Your likelihood of someday developing or dying from cardiovascular disease is established earlier in life than you might think, a new study suggests. And those risk factors we always hear about? They really do correspond to actual risk of getting heart disease.
Researchers reporting Thursday in the New England Journal of Medicine pooled data from 18 studies from the past 50 years and analyzed it to examine the influence of heart-health risk factors throughout lifetime. They tallied risk factors —blood pressure, cholesterol level, smoking status and diabetes status— for 257,384 people whose health was assessed at ages 45, 55, 65 and 75.
They found that people with one or more risk factors as early as age 45 are at heightened risk of developing or dying from cardiovascular disease by age 80 than those with fewer or no such risk factors, regardless of whether they are black or white. Earlier studies had not established that.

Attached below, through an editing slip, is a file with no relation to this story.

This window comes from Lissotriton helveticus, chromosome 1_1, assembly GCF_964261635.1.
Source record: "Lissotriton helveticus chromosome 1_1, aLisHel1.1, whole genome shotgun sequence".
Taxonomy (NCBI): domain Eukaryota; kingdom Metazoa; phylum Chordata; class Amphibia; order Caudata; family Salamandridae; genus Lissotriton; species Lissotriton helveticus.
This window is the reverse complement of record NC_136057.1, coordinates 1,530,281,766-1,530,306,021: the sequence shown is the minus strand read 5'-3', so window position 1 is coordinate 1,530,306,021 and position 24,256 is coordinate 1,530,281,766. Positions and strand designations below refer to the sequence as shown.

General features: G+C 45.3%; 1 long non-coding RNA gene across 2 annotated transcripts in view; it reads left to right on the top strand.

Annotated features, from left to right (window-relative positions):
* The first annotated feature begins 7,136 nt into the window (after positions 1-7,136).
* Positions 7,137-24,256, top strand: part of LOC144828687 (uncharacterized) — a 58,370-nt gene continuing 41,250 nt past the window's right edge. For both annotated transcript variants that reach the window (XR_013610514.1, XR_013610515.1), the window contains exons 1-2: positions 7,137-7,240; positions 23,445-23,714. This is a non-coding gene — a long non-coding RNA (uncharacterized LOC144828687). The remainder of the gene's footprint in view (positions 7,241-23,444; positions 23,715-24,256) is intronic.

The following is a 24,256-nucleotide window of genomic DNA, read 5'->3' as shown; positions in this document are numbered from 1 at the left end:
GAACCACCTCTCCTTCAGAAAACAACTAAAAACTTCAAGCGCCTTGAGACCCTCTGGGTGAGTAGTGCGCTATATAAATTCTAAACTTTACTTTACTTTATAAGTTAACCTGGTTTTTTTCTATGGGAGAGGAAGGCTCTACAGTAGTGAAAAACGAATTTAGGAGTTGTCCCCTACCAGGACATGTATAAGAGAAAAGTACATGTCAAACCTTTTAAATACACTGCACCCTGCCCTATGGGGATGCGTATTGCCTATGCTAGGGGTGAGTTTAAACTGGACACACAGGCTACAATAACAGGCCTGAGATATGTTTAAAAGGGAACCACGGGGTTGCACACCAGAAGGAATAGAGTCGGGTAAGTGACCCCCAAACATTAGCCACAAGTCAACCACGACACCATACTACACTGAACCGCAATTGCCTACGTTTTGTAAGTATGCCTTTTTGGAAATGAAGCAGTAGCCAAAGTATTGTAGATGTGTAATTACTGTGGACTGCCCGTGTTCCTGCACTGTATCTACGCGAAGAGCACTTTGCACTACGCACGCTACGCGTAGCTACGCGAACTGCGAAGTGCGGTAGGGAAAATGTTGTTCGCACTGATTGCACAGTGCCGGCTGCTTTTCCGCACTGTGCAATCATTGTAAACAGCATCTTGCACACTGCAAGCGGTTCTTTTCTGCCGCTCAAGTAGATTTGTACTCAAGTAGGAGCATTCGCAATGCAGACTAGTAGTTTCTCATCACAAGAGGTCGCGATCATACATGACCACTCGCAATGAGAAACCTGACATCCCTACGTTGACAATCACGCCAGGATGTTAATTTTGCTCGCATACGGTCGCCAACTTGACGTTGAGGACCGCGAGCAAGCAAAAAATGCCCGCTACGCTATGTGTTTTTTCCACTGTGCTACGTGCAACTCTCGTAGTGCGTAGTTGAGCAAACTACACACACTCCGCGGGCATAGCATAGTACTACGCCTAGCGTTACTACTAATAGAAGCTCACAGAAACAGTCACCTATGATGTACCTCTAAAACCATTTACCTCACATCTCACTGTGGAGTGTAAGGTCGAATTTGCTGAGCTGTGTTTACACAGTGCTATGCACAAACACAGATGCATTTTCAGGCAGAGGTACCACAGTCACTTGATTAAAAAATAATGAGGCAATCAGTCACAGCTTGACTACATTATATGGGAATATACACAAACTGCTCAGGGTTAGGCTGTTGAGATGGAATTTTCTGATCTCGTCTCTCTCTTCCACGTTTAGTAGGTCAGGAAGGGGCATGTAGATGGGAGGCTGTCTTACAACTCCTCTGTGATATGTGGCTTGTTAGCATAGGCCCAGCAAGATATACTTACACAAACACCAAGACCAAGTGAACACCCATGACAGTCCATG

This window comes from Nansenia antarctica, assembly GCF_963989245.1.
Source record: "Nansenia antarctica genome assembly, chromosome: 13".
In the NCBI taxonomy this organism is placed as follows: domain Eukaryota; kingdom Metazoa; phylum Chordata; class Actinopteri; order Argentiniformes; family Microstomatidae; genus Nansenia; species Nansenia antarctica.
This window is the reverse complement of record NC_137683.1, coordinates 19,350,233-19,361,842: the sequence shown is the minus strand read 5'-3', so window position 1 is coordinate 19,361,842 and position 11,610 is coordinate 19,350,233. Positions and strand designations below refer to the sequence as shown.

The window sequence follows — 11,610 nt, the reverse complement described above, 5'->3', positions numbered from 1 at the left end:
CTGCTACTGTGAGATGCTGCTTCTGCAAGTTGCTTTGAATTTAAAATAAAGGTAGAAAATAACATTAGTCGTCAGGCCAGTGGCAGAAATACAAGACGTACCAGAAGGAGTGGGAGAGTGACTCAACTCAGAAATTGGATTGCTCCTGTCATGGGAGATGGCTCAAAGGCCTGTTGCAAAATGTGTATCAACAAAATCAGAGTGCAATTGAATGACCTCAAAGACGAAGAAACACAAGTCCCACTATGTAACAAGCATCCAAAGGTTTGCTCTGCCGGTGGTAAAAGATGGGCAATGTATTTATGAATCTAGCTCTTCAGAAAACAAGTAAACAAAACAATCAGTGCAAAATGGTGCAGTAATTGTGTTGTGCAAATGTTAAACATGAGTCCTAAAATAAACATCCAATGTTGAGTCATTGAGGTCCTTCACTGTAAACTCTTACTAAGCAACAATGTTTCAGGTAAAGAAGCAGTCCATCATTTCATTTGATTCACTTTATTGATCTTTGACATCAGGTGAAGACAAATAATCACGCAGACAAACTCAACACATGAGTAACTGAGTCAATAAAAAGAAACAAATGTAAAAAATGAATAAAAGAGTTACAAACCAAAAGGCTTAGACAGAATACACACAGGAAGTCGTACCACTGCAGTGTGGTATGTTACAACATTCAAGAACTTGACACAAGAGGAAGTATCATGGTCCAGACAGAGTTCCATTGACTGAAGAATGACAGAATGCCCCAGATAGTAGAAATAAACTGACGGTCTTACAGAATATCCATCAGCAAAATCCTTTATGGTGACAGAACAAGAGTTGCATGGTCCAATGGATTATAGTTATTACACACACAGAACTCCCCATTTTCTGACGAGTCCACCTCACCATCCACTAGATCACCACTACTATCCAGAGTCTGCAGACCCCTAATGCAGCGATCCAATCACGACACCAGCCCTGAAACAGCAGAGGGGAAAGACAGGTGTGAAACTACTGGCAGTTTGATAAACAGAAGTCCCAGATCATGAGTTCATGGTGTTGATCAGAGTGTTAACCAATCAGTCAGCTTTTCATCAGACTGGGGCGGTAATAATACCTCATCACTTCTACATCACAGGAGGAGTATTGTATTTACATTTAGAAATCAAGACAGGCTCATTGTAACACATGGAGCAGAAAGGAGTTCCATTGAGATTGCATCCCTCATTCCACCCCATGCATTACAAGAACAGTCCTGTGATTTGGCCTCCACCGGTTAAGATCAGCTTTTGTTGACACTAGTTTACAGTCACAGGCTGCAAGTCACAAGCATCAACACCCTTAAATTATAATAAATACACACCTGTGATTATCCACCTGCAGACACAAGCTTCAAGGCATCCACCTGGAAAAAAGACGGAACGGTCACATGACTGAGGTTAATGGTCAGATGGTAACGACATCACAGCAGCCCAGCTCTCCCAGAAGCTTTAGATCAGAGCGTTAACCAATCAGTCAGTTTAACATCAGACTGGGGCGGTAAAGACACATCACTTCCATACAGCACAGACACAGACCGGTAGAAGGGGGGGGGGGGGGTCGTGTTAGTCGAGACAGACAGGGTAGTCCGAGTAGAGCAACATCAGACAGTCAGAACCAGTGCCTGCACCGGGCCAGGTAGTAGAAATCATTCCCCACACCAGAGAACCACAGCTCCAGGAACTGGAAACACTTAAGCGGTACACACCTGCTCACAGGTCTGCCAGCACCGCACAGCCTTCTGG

Participants with no risk factors at age 55 were far less likely to die from cardiovascular disease by age 80 than those with two or more risk factors (4.7 percent versus 29.6 percent for men, 6.4 percent versus 20.5 percent for women). They also had much lower risks of fatal coronary heart disease or nonfatal myocardial infarction (3.6 percent versus 37.5 percent for men, less than 1 percent versus 18.3 percent for women), and fatal or nonfatal stroke than people with two or more risk factors (2.3 percent versus 8.3 percent for men, 5.3 percent versus 10.7 percent for women).
The findings held up even after adjustments were made to account for such circumstances as the population-wide decline in smoking over past decades. The data was also adjusted to account for the effects of medical treatments that reduce cardiovascular disease risk, and the role of “competing risks” such as dying from cancer was examined, too.
Though cardiovascular risk factors are more common among blacks than among whites, making the overall burden of cardiovascular disease greater for the black population than the white, risk factors’ influence on individual likelihood of developing heart disease did not differ between blacks and whites.
The authors say their work argues in favor of promoting initiatives to prevent people from developing risk factors in the first place rather than treatments to lessen their impact on people’s health after they’ve appeared.